Project description:The oncogenic MUC1-C protein and the TWIST1 epithelial-mesenchymal transition transcription factor (EMT-TF) are aberrantly expressed in triple-negative breast cancer (TNBC) cells. However, there is no known association between MUC1-C and TWIST1 in TNBC or other cancer cells. Here, we show that MUC1-C activates STAT3, and that MUC1-C and pSTAT3 drive induction of the TWIST1 gene. In turn, MUC1-C binds directly to TWIST1, and MUC1-C/TWIST1 complexes activate MUC1-C expression in an autoinductive circuit. The functional significance of the MUC1-C/TWIST1 circuit is supported by the demonstration that this pathway is sufficient for driving (i) the EMT-TFs, ZEB1 and SNAIL, (ii) multiple genes in the EMT program as determined by RNA-seq, and (iii) the capacity for cell invasion. We also demonstrate that the MUC1-C/TWIST1 circuit drives (i) expression of the stem cell markers SOX2, BMI1, ALDH1, and CD44, (ii) self-renewal capacity, and (iii) tumorigenicity. In concert with these results, we show that MUC1-C and TWIST1 also drive EMT and stemness in association with acquired paclitaxel (PTX) resistance. Of potential therapeutic importance, targeting MUC1-C and thereby TWIST1 reverses the PTX refractory phenotype as evidenced by synergistic activity with PTX against drug-resistant cells. These findings uncover a master role for MUC1-C in driving the induction of TWIST1, EMT, stemness, and drug resistance, and support MUC1-C as a highly attractive target for inhibiting TNBC plasticity and progression.
Project description:BACKGROUND: Human T-cell leukemia viruses (HTLV) tend to induce some fatal human diseases like Adult T-cell Leukemia (ATL) by targeting human T lymphocytes. To indentify the protein-protein interactions (PPI) between HTLV viruses and Homo sapiens is one of the significant approaches to reveal the underlying mechanism of HTLV infection and host defence. At present, as biological experiments are labor-intensive and expensive, the identified part of the HTLV-human PPI networks is rather small. Although recent years have witnessed much progress in computational modeling for reconstructing pathogen-host PPI networks, data scarcity and data unavailability are two major challenges to be effectively addressed. To our knowledge, no computational method for proteome-wide HTLV-human PPI networks reconstruction has been reported. RESULTS: In this work we develop Multi-instance Adaboost method to conduct homolog knowledge transfer for computationally reconstructing proteome-wide HTLV-human PPI networks. In this method, the homolog knowledge in the form of gene ontology (GO) is treated as auxiliary homolog instance to address the problems of data scarcity and data unavailability, while the potential negative knowledge transfer is automatically attenuated by AdaBoost instance reweighting. The cross validation experiments show that the homolog knowledge transfer in the form of independent homolog instances can effectively enrich the feature information and substitute for the missing GO information. Moreover, the independent tests show that the method can validate 70.3% of the recently curated interactions, significantly exceeding the 2.1% recognition rate by the HT-Y2H experiment. We have used the method to reconstruct the proteome-wide HTLV-human PPI networks and further conducted gene ontology based clustering of the predicted networks for further biomedical research. The gene ontology based clustering analysis of the predictions provides much biological insight into the pathogenesis of HTLV retroviruses. CONCLUSIONS: The Multi-instance AdaBoost method can effectively address the problems of data scarcity and data unavailability for the proteome-wide HTLV-human PPI interaction networks reconstruction. The gene ontology based clustering analysis of the predictions reveals some important signaling pathways and biological modules that HTLV retroviruses are likely to target.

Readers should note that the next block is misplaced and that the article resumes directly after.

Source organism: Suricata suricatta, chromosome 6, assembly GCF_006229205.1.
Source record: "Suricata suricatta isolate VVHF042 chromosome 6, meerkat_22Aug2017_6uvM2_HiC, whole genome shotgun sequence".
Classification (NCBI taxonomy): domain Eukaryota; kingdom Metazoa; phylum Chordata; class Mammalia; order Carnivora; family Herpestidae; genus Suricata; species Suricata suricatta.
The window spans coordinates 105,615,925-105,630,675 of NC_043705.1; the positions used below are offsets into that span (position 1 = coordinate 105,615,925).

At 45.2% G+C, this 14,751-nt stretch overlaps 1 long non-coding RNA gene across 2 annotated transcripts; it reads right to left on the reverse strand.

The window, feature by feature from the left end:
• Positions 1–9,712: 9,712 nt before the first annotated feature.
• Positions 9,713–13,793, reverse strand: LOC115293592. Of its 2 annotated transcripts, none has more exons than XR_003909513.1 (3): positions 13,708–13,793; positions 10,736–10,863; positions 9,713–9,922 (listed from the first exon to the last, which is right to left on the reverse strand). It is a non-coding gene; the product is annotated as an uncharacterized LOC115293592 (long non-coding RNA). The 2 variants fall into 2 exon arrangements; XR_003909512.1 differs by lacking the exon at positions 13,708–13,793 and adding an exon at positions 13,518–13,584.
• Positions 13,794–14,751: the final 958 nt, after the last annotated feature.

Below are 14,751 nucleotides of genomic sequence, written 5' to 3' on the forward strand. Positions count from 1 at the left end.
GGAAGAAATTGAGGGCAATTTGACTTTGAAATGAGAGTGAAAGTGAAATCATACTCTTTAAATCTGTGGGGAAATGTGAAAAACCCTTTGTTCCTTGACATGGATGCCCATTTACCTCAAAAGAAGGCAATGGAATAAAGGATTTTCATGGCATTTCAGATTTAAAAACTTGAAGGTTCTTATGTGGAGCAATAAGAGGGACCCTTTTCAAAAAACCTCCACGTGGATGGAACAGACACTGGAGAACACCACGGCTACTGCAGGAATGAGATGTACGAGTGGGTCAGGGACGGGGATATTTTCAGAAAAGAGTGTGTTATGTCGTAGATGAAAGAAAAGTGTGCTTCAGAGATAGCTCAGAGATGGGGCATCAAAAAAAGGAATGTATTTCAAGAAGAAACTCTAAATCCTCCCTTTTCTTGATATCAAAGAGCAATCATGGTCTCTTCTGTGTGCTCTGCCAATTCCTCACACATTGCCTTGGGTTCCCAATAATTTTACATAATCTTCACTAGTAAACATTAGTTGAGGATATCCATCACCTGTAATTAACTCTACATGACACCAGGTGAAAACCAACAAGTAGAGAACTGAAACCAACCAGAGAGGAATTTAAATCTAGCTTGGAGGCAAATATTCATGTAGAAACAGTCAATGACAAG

Project description:BACKGROUND:ETS variant gene 6 (ETV6) is a putative tumor suppressor and repressed by epidermal growth factor receptor (EGFR) signaling in prostate cancer. Since EGFR antagonists seem ineffective in castration-resistant prostate cancer (CRPC), we aim to study the role of ETV6 in the development of drug resistance. METHODS:Etv6 target gene was validated by ChIP and promoter reporter assays. Correlation of ETV6 and TWIST1 was analyzed in human clinical datasets and tissue samples. Migration, invasion, and metastasis assays were used to measure the cellular responses after perturbation of ETV6 -TWIST1 axis. Proliferation and tumor growth in xenograft model were performed to evaluate the drug sensitivities of EGFR-tyrosine kinase inhibitors (TKIs). RESULTS:ETV6 inhibits TWIST1 expression and disruption of ETV6 promotes TWIST1-dependent malignant phenotypes. Importantly, ETV6 is required to the anti-proliferation effects of EGFR-TKIs, partly due to the inhibitory function of ETV6 on TWIST1. We also found that EGFR-RAS signaling is tightly controlled by ETV6, supporting its role in TKI sensitivity. CONCLUSIONS:Our study demonstrates that disruption of ETV6 contributes to EGFR-TKI resistance, which is likely due to derepression of TWIST1 and activation of EGFR-RAS signaling. Our results implicate ETV6 as a potential marker for predicting efficacy of an EGFR-targeted anticancer approach. Combination treatment of TWIST1 inhibitors could sensitize the anti-proliferation effects of EGFR-TKIs.